“Bite-Size Bits of Local, National, and Global History”
“Bite-Size Bits of Local, National, and Global History”
Hartsville in Trousdale County, Tennessee — The American South (East South Central)

Surprise at Hartsville

“ whose fault”

Surprise at Hartsville Marker image. Click for full size.
By Don Morfe, July 23, 2013
1. Surprise at Hartsville Marker
Inscription. On the morning of December 7, 1862, the Confederates attacked the Union garrison camped on a bluff overlooking the Cumberland River two miles south of here. Under cover of darkness and falling snow, Morgan and 1,300 men had crossed the icy Cumberland River the night before. In what has been called “the most successful cavalry raid of the Civil War,” Morgan captured almost 1,800 soldiers, two cannons, and wagons full of much-needed supplies after a brief two-hour long battle.

Union Col. Absalom B. Mooreís troops guarded the nearby ford and the road to Lebanon. They consisted of three infantry regiments---all new recruits---a squadron of cavalry, and a section of artillery. The assault was executed and completed so quickly that two other Federal brigades that were encamped nine miles away at Castalian Springs were unable to come to their comradesí aid in time.

The defeat and capture of an entire Federal brigade at Hartsville by C.S. Gen. John Hunt Morganís forces caused shock, disbelief, and consternation in the Union army. President Abraham Lincoln demanded an explanation from the commander of the Army of the Cumberland, Gen. William S. Rosecrans. After an investigation, Rosecrans cited Moore for negligence but suggested to his superiors that the quality and quantity of Confederate cavalry determined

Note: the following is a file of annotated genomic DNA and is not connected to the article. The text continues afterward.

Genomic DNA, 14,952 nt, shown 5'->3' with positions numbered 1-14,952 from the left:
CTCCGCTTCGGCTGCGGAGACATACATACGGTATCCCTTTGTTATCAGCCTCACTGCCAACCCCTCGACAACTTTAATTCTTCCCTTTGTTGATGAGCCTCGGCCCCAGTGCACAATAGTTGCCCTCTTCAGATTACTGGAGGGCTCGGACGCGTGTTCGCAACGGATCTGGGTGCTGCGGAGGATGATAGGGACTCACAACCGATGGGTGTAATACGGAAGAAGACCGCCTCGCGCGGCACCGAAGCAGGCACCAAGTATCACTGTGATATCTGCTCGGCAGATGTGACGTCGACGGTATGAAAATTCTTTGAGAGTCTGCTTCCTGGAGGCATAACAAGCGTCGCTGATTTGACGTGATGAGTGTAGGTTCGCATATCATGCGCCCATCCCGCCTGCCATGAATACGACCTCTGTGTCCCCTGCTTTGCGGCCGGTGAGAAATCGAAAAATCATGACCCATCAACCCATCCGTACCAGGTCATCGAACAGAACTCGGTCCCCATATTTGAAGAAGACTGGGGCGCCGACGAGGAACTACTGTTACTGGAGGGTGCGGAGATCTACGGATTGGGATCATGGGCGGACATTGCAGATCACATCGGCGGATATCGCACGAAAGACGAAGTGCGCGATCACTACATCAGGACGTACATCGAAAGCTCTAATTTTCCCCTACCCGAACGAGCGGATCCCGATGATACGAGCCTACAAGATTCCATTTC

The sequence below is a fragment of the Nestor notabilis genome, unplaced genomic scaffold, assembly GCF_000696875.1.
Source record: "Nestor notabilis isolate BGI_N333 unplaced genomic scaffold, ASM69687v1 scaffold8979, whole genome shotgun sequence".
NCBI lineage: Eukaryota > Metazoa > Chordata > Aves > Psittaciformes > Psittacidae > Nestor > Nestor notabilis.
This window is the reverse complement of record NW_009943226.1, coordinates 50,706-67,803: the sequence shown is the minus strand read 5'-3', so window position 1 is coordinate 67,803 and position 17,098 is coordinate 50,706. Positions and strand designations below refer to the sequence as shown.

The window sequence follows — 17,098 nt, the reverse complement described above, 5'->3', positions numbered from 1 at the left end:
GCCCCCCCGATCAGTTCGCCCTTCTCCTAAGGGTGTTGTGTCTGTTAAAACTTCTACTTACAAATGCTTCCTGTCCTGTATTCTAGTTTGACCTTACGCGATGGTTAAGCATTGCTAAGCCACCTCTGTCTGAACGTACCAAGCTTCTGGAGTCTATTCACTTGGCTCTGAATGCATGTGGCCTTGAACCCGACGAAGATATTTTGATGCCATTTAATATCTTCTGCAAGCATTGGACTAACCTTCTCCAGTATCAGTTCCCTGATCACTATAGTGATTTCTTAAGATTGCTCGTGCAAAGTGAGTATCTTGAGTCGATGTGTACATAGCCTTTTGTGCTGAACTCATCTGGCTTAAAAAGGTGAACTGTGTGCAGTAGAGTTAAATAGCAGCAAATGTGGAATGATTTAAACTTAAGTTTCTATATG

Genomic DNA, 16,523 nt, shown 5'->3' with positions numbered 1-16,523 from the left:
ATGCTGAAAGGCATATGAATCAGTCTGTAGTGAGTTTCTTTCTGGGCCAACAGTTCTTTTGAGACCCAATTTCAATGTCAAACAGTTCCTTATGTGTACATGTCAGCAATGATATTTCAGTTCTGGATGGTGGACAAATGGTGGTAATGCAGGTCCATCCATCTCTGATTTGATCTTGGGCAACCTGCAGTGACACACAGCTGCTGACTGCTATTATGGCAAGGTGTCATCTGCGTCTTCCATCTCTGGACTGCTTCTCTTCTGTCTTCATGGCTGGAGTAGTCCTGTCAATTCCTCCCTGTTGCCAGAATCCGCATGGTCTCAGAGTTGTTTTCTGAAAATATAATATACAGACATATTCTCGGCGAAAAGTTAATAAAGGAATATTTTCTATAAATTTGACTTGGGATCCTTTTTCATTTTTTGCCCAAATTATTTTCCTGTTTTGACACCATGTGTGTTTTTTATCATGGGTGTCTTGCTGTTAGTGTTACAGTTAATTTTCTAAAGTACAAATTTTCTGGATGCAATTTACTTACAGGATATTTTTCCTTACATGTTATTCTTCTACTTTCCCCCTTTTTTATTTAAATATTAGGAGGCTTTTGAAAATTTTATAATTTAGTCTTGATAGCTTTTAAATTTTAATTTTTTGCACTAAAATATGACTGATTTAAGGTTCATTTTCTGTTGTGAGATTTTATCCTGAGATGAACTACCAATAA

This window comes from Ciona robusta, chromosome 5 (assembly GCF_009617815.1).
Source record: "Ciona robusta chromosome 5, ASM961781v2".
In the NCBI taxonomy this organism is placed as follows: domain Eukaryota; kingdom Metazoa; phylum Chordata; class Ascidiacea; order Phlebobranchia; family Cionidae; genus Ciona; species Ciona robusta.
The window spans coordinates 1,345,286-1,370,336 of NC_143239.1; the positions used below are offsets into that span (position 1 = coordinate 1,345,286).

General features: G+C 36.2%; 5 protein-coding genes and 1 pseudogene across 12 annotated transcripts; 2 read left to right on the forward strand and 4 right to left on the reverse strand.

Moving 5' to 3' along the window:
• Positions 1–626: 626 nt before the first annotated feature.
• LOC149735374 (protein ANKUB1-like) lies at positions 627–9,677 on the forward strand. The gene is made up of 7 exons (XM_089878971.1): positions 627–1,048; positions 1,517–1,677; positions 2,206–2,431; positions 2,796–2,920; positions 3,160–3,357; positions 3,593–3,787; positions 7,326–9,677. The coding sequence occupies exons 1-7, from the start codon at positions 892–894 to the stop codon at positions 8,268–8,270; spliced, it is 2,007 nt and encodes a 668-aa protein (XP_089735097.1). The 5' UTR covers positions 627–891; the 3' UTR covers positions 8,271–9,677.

Surprise at Hartsville Marker image. Click for full size.
By Don Morfe, July 23, 2013
2. Surprise at Hartsville Marker
Close up of map shown in the marker
the outcome of the battle. Moore was reassigned and eventually resigned. Despite Lincolnís dismay, the Battle of Hartsville did not prove to be strategically significant and was quickly forgotten after the Battle of Stones River three weeks later.

(Side bar) Following the defeat of Confederate Gen. Braxton Braggís invasion of Kentucky (Aug-Oct 1862), in which Col. John Hunt Morganís cavalry played an active role, the Confederates retreated to Tennessee. Bragg ordered Morgan to raid and harass rail lines and Federal troops in both states. In December 1862, Morgan attacked the Union garrison at Hartsville, then escaped before Federal force nine miles west at Castalian Springs could come to the garrisonís aid.

“The President directs that you immediately report why an isolated brigade was at Hartsville, and by whose command; and also by whose fault it was surprised and captured.”

–Henry W. Halleck, General-in-Chief, U.S. Army

(Inscription under the photo in the center left)
Col. John Hunt Morgan
-Courtesy Library of Congress.

(Inscription under the photo in the upper center)
Morganís Raiders, Harperís New Monthly Magazine (Aug. 1865)
Erected by Civil War Trails.
Marker series. This marker is included
Surprise at Hartsville Marker image. Click for full size.
By Don Morfe, July 23, 2013
3. Surprise at Hartsville Marker
in the Tennessee Civil War Trails marker series.
Location. 36° 23.733′ N, 86° 9.917′ W. Marker is in Hartsville, Tennessee, in Trousdale County. Marker is at the intersection of Broadway and White Oak Street on Broadway. Touch for map. Marker is in this post office area: Hartsville TN 37074, United States of America.
Other nearby markers. At least 8 other markers are within 9 miles of this marker, measured as the crow flies. "The Hartsville Races" (approx. 0.4 miles away); The Battle of Hartsville (approx. 1.2 miles away); Hawthorne Hill (approx. 7.4 miles away); General William Hall (approx. 8.1 miles away); Thomas Sharpe Spencer Memorial (approx. 8.3 miles away); Bledsoe's Lick (approx. 8.3 miles away); Wynnewood (approx. 8.4 miles away); Bledsoe's Fort and Monument (approx. 8.6 miles away). Touch for a list and map of all markers in Hartsville.
Categories. War, US Civil
Credits. This page was last revised on June 16, 2016. This page originally submitted on September 7, 2013, by Don Morfe of Baltimore, Maryland. This page has been viewed 409 times since then and 44 times this year. Photos:   1, 2, 3. submitted on September 7, 2013, by Don Morfe of Baltimore, Maryland. • Al Wolf was the editor who published this page.
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